Okay, are you laughing yet? Are any of these you? Let’s face it, none of us are perfect and if we implemented even 1% of what we learn at conventions, workshops and seminars, we’d all have a much different looking profit margin! The question is, what can we do to break this habit? Let’s start with YOU!


5 Steps For Turning Ideas Into Profit Margins.


1. Narrow it Down
Pick three things that you will do as a result of attending a workshop. It could be just ONE thing, but pick no more than three and set a deadline to have them completed.


2. Have a Plan
We’ve heard this a million times. Successful studios not only have a plan, they keep tweaking that plan and making it better. The foundation of the Make Money Now workshops that Ann Monteith and I have taught is built around helping studios create a marketing plan. It takes time and effort, but aren’t you worth it? Studios with a marketing plan made up of believable and achievable goals outperform studios that are inconsistent with their marketing efforts.


3. Invest in Your Marketing
I’m a photographer and I love equipment and software as much as everyone else. But I have to say, marketing products are getting really, really creative and being creative helps you stay a step ahead of the competition. Set aside a budget and stick to that budget based on your goals.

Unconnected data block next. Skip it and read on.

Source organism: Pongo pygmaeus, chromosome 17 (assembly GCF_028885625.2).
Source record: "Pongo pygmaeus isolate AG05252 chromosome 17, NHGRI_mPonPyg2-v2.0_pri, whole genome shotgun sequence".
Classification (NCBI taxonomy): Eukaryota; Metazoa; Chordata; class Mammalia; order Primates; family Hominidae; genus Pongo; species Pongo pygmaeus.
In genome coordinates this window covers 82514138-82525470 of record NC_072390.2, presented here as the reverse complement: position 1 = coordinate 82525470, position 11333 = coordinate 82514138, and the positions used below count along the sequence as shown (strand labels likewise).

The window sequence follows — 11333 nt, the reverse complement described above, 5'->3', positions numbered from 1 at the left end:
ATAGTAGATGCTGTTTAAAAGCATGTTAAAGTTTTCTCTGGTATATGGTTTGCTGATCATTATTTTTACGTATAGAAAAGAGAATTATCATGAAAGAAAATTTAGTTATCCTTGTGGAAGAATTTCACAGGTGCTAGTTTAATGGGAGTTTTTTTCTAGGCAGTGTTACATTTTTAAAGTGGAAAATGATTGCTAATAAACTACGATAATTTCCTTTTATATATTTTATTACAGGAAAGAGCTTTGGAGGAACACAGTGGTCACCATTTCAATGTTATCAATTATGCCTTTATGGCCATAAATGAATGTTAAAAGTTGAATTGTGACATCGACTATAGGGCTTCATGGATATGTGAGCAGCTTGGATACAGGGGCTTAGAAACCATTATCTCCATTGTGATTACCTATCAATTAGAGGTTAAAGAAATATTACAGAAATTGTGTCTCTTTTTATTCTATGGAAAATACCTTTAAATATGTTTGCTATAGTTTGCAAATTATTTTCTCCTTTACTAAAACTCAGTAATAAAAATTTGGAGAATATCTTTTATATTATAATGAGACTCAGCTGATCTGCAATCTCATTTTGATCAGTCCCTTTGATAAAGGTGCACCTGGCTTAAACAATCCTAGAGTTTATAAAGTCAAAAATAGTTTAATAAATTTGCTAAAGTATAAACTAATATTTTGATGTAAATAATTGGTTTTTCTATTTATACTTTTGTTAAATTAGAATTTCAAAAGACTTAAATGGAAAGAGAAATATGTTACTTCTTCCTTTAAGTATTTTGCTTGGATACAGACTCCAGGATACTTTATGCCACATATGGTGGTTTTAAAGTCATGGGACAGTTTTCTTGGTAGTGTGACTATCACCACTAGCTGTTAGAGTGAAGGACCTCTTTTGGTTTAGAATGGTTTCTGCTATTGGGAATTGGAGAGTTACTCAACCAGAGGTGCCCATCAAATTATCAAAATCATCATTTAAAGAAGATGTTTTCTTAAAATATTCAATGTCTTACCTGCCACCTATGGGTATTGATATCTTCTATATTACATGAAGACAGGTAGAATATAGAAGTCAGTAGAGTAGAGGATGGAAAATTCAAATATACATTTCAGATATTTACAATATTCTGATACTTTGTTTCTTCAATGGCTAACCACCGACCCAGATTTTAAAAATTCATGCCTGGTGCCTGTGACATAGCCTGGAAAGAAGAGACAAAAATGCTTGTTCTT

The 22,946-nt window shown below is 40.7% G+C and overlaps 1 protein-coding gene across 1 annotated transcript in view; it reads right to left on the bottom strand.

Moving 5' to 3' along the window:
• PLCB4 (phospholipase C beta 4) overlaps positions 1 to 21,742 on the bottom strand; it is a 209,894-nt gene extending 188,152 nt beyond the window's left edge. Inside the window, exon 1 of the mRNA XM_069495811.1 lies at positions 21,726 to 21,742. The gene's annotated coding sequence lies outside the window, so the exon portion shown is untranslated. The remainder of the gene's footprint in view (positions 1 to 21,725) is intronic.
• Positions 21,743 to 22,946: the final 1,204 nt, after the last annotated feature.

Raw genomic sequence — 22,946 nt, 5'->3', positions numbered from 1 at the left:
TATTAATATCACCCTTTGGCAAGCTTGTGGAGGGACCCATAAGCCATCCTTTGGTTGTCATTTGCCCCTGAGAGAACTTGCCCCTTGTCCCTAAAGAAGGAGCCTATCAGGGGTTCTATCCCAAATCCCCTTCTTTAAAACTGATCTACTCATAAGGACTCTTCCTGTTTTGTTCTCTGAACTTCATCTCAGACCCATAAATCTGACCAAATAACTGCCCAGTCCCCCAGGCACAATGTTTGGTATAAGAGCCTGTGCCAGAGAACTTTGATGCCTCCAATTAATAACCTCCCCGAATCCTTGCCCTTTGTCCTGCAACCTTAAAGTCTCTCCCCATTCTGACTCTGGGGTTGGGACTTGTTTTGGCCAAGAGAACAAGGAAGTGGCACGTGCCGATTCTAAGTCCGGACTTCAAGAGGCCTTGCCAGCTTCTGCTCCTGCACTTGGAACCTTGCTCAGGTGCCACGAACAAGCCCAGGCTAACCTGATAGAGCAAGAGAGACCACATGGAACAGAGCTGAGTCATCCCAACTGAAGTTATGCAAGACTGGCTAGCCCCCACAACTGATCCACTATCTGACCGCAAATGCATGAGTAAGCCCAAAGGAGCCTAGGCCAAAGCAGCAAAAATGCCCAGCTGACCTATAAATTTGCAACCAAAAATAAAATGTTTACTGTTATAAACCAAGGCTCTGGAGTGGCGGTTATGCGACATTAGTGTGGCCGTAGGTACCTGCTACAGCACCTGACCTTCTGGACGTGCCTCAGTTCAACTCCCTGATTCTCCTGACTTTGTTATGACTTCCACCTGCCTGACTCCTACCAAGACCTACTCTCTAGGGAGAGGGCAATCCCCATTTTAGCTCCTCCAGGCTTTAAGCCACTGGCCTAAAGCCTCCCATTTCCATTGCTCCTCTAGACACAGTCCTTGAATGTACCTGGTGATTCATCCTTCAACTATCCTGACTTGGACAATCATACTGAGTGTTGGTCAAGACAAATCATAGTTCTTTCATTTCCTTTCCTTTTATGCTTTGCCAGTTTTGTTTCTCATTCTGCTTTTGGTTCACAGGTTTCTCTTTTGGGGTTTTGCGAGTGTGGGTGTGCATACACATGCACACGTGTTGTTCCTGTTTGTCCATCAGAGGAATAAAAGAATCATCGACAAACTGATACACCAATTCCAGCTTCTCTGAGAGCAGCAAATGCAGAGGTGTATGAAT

4. Goals & Accountability
Create a marketing plan that’s broken down into weekly goals. Your marketing can be as hard to steer as the Titanic. Check your map frequently to allow for much-needed steering corrections.

Your marketing is no different. A ship without a rudder will never reach its destination. Breaking down your marketing goals into smaller, bite-size pieces with short-term measuring points allows you to make adjustments weekly rather than monthly. That way you have time to make adjustments while they are still manageable, which improves your odds for success.

Keep your goals in front of you. Many people have a big wall calendar where they can post their plan. Some people have an Excel file that tracks the previous year’s sessions and sales results with percentage increases added to the numbers for the year as goals for each week. Don’t forget to calculate what your reward will be if you attain these goals.


5. Take Action
Just like the old Nike ads say – Just Do It! Successful studios are the ones that simply take action on one or two ideas. They don’t even have to be BIG ideas, sometimes it’s the little things you do that make a big difference.


Bonus: Simplify
If it doesn’t get done, learn from it! If you are constantly overwhelmed about where to start, just pick one or two ideas with the most potential to improve your business. Keep a list of the ideas you haven’t used and review them weekly for future consideration. Remember, you won’t get anywhere unless you start somewhere.

Learn more about marketing from Ann Monteith

Until Next Time, Mark Weber